The surge of new COVID-19 cases in Johnson County that began on June 17 continues, as the Iowa Department of Public Health reported another 17 of the county’s residents tested positive for the virus during the 24-hour period ending at 10 a.m. Saturday. The county has seen 18 consecutive days of double-digit increases in cases.
Prior to the current surge, the longest such was a six-day period that began on April 5.
IDPH reported on Saturday that, statewide, another 567 Iowans tested positive for COVID-19 during the 24-hour period ending at 10 a.m. Among those new cases were 14 residents of Linn County. The department also reported another person has died from the virus, bringing the state’s death toll to 721.
The state’s total confirmed cases stands at 30,922.
The statewide positivity rate — the percentage of people being tested who were confirmed as having COVID-19 — for the 24-hour period ending at 10 a.m. on Saturday was 8.1 percent. In Linn County, the positivity rate was 3.7 percent. Johnson County had a positivity rate of 5.5 percent.
Officials in both Johnson and Linn counties have been encouraging residents to wear face coverings — face masks, face shields or both — as a way of protecting themselves and others from the spread of COVID-19. City and county officials, however, do not have the legal authority to order people to wear face coverings, according to the Iowa Attorney General’s Office. Only the governor has the power to do so, although Gov. Reynolds could give municipal officials the freedom to do it. Reynolds has repeatedly said there is no need to order people to wear face coverings, because she trusts Iowans to do the right thing.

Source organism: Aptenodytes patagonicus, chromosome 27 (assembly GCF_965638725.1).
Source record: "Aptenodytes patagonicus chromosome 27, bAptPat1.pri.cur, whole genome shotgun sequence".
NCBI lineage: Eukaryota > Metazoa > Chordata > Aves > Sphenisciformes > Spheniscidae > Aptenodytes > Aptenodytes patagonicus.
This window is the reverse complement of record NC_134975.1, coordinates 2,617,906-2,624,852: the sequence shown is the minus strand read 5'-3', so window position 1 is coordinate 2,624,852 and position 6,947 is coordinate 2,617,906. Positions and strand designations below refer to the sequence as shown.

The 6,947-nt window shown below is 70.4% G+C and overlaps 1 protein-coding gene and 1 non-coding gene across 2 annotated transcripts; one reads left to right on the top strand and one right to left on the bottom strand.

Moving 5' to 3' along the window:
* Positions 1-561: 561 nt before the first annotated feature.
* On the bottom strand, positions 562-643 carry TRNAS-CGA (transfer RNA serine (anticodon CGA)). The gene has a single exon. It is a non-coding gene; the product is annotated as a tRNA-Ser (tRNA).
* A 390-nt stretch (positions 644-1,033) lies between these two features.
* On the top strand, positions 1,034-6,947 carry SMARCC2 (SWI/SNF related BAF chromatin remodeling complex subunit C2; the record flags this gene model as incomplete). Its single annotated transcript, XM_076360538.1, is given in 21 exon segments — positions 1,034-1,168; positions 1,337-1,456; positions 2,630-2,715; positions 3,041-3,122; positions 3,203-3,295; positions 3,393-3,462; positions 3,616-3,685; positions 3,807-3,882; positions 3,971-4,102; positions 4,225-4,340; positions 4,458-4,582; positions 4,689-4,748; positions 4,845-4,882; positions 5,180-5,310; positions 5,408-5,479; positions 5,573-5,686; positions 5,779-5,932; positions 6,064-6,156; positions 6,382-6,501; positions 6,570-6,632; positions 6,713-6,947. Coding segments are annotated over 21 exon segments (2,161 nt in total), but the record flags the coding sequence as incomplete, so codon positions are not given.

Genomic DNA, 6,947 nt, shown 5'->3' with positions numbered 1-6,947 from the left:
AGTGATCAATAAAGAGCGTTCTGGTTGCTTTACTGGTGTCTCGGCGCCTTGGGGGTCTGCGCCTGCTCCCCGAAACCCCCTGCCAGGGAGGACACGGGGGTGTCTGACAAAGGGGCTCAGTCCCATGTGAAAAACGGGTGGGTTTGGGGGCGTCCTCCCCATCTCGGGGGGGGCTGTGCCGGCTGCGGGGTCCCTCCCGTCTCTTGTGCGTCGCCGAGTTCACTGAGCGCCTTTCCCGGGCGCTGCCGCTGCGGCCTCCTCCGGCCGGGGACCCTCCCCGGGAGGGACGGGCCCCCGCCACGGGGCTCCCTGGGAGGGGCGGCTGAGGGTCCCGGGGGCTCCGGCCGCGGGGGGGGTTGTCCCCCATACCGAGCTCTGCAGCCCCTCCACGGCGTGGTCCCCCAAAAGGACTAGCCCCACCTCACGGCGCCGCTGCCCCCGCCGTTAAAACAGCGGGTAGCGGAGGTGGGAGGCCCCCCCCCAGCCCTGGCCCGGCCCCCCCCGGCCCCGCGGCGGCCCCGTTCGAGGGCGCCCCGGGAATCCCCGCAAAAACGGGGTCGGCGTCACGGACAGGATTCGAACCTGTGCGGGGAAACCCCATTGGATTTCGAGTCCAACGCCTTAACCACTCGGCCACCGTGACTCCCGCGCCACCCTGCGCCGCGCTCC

On Thursday, the mayor of Muscatine said she is not waiting for the governor to act.
Mayor Diana Broderson said she would issue a proclamation on Sunday that requires face coverings to be worn in public in Muscatine.
“I am very worried about not only the health of each individual in Muscatine, but our economic health as well,” Broderson told the Des Moines Register. “I want to do everything that we can to avoid closing things down again.”
Muscatine County has had a total of 625 confirmed cases of COVID-19 since the virus was first detected in Iowa in March, according to IDPH statistics as of 10 a.m. on Saturday. Forty-four residents have died from the virus. After a slowing of virus activity in the county at the beginning of June, new cases began to increase again during the second half of the month.
Broderson said the 1968 municipal home rule amendment to the Iowa Constitution allows mayors to make decisions, like wearing face coverings, for their cities during an emergency. The Iowa Attorney General maintains that the mayor cannot not require public measures beyond what the governor specifies in her public health emergency orders.
“The governor has issued proclamations dealing with PPE, and her proclamations order Iowans to follow public health measures consistent with guidance issued by IDPH. IDPH guidance on cloth face coverings does not require their use,” Lynn Hicks, communications director for Attorney General Tom Miller, told Iowa Public Radio. “Therefore, a local regulation requiring masks would not be consistent with the governor’s declarations.”
Broderson said she does not believe her proclamation would be inconsistent with those issued by the governor.
The mayor will introduce her proclamation during a news conference at Muscatine City Hall at 2 p.m. on Sunday.